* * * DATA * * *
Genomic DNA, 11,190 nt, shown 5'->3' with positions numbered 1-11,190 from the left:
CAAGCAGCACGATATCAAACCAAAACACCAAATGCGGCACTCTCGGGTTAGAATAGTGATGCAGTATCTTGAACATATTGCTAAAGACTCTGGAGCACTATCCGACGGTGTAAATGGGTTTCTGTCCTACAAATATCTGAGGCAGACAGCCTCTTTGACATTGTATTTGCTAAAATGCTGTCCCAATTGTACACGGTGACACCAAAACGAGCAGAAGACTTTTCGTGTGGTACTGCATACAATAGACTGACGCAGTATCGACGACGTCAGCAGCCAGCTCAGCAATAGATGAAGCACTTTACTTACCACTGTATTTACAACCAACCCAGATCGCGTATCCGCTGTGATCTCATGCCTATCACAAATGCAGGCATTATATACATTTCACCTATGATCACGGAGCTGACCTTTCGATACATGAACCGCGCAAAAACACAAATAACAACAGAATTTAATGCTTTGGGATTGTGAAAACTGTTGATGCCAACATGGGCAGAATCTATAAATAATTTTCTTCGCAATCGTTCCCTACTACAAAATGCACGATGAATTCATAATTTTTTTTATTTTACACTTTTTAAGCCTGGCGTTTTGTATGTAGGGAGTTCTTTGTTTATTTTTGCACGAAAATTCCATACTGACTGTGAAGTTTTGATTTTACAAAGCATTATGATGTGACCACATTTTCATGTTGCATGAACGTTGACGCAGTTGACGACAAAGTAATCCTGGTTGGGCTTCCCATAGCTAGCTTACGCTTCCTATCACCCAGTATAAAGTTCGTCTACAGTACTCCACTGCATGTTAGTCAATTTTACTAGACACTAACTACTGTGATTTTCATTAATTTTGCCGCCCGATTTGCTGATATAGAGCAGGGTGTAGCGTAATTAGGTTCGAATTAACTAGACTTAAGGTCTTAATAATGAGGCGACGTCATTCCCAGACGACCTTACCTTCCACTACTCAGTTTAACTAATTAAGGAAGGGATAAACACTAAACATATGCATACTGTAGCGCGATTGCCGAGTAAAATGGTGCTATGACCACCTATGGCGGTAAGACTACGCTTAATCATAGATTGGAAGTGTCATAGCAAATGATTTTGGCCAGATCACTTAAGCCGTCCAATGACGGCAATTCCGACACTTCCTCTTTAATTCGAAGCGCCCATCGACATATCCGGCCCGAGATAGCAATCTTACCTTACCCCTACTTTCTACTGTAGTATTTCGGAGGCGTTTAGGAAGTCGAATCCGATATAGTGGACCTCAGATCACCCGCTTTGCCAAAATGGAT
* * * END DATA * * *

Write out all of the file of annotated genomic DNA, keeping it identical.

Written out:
Genomic DNA, 11,190 nt, shown 5'->3' with positions numbered 1-11,190 from the left:
CAAGCAGCACGATATCAAACCAAAACACCAAATGCGGCACTCTCGGGTTAGAATAGTGATGCAGTATCTTGAACATATTGCTAAAGACTCTGGAGCACTATCCGACGGTGTAAATGGGTTTCTGTCCTACAAATATCTGAGGCAGACAGCCTCTTTGACATTGTATTTGCTAAAATGCTGTCCCAATTGTACACGGTGACACCAAAACGAGCAGAAGACTTTTCGTGTGGTACTGCATACAATAGACTGACGCAGTATCGACGACGTCAGCAGCCAGCTCAGCAATAGATGAAGCACTTTACTTACCACTGTATTTACAACCAACCCAGATCGCGTATCCGCTGTGATCTCATGCCTATCACAAATGCAGGCATTATATACATTTCACCTATGATCACGGAGCTGACCTTTCGATACATGAACCGCGCAAAAACACAAATAACAACAGAATTTAATGCTTTGGGATTGTGAAAACTGTTGATGCCAACATGGGCAGAATCTATAAATAATTTTCTTCGCAATCGTTCCCTACTACAAAATGCACGATGAATTCATAATTTTTTTTATTTTACACTTTTTAAGCCTGGCGTTTTGTATGTAGGGAGTTCTTTGTTTATTTTTGCACGAAAATTCCATACTGACTGTGAAGTTTTGATTTTACAAAGCATTATGATGTGACCACATTTTCATGTTGCATGAACGTTGACGCAGTTGACGACAAAGTAATCCTGGTTGGGCTTCCCATAGCTAGCTTACGCTTCCTATCACCCAGTATAAAGTTCGTCTACAGTACTCCACTGCATGTTAGTCAATTTTACTAGACACTAACTACTGTGATTTTCATTAATTTTGCCGCCCGATTTGCTGATATAGAGCAGGGTGTAGCGTAATTAGGTTCGAATTAACTAGACTTAAGGTCTTAATAATGAGGCGACGTCATTCCCAGACGACCTTACCTTCCACTACTCAGTTTAACTAATTAAGGAAGGGATAAACACTAAACATATGCATACTGTAGCGCGATTGCCGAGTAAAATGGTGCTATGACCACCTATGGCGGTAAGACTACGCTTAATCATAGATTGGAAGTGTCATAGCAAATGATTTTGGCCAGATCACTTAAGCCGTCCAATGACGGCAATTCCGACACTTCCTCTTTAATTCGAAGCGCCCATCGACATATCCGGCCCGAGATAGCAATCTTACCTTACCCCTACTTTCTACTGTAGTATTTCGGAGGCGTTTAGGAAGTCGAATCCGATATAGTGGACCTCAGATCACCCGCTTTGCCAAAATGGAT